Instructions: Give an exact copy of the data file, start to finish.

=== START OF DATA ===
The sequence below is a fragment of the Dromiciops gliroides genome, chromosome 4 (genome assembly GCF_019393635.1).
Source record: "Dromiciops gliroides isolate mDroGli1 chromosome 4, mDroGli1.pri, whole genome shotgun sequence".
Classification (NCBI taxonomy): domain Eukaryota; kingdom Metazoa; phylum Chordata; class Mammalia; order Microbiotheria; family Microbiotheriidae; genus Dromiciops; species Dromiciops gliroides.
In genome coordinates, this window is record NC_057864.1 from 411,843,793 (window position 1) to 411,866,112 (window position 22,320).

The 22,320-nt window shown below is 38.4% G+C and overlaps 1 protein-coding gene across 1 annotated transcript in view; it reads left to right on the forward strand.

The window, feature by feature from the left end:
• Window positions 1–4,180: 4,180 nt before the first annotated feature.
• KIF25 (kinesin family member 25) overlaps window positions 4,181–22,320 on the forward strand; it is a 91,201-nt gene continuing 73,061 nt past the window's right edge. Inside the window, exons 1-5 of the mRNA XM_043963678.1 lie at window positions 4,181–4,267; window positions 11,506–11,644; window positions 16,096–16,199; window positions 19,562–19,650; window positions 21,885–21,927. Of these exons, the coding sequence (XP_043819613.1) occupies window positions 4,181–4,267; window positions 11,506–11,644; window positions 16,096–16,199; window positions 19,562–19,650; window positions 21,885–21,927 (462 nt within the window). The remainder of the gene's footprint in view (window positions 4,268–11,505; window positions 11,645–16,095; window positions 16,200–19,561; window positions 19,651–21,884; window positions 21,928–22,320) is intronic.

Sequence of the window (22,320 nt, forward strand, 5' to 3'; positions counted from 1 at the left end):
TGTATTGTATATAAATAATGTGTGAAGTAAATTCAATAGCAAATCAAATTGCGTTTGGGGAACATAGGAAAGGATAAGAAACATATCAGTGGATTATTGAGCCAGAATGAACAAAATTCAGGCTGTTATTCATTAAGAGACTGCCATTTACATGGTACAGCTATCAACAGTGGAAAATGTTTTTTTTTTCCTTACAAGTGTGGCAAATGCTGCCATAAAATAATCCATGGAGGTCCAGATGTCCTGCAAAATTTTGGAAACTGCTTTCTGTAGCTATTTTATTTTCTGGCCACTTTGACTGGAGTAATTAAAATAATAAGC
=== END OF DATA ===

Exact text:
The sequence below is a fragment of the Dromiciops gliroides genome, chromosome 4 (genome assembly GCF_019393635.1).
Source record: "Dromiciops gliroides isolate mDroGli1 chromosome 4, mDroGli1.pri, whole genome shotgun sequence".
Classification (NCBI taxonomy): domain Eukaryota; kingdom Metazoa; phylum Chordata; class Mammalia; order Microbiotheria; family Microbiotheriidae; genus Dromiciops; species Dromiciops gliroides.
In genome coordinates, this window is record NC_057864.1 from 411,843,793 (window position 1) to 411,866,112 (window position 22,320).

The 22,320-nt window shown below is 38.4% G+C and overlaps 1 protein-coding gene across 1 annotated transcript in view; it reads left to right on the forward strand.

The window, feature by feature from the left end:
• Window positions 1–4,180: 4,180 nt before the first annotated feature.
• KIF25 (kinesin family member 25) overlaps window positions 4,181–22,320 on the forward strand; it is a 91,201-nt gene continuing 73,061 nt past the window's right edge. Inside the window, exons 1-5 of the mRNA XM_043963678.1 lie at window positions 4,181–4,267; window positions 11,506–11,644; window positions 16,096–16,199; window positions 19,562–19,650; window positions 21,885–21,927. Of these exons, the coding sequence (XP_043819613.1) occupies window positions 4,181–4,267; window positions 11,506–11,644; window positions 16,096–16,199; window positions 19,562–19,650; window positions 21,885–21,927 (462 nt within the window). The remainder of the gene's footprint in view (window positions 4,268–11,505; window positions 11,645–16,095; window positions 16,200–19,561; window positions 19,651–21,884; window positions 21,928–22,320) is intronic.

Sequence of the window (22,320 nt, forward strand, 5' to 3'; positions counted from 1 at the left end):
TGTATTGTATATAAATAATGTGTGAAGTAAATTCAATAGCAAATCAAATTGCGTTTGGGGAACATAGGAAAGGATAAGAAACATATCAGTGGATTATTGAGCCAGAATGAACAAAATTCAGGCTGTTATTCATTAAGAGACTGCCATTTACATGGTACAGCTATCAACAGTGGAAAATGTTTTTTTTTTCCTTACAAGTGTGGCAAATGCTGCCATAAAATAATCCATGGAGGTCCAGATGTCCTGCAAAATTTTGGAAACTGCTTTCTGTAGCTATTTTATTTTCTGGCCACTTTGACTGGAGTAATTAAAATAATAAGC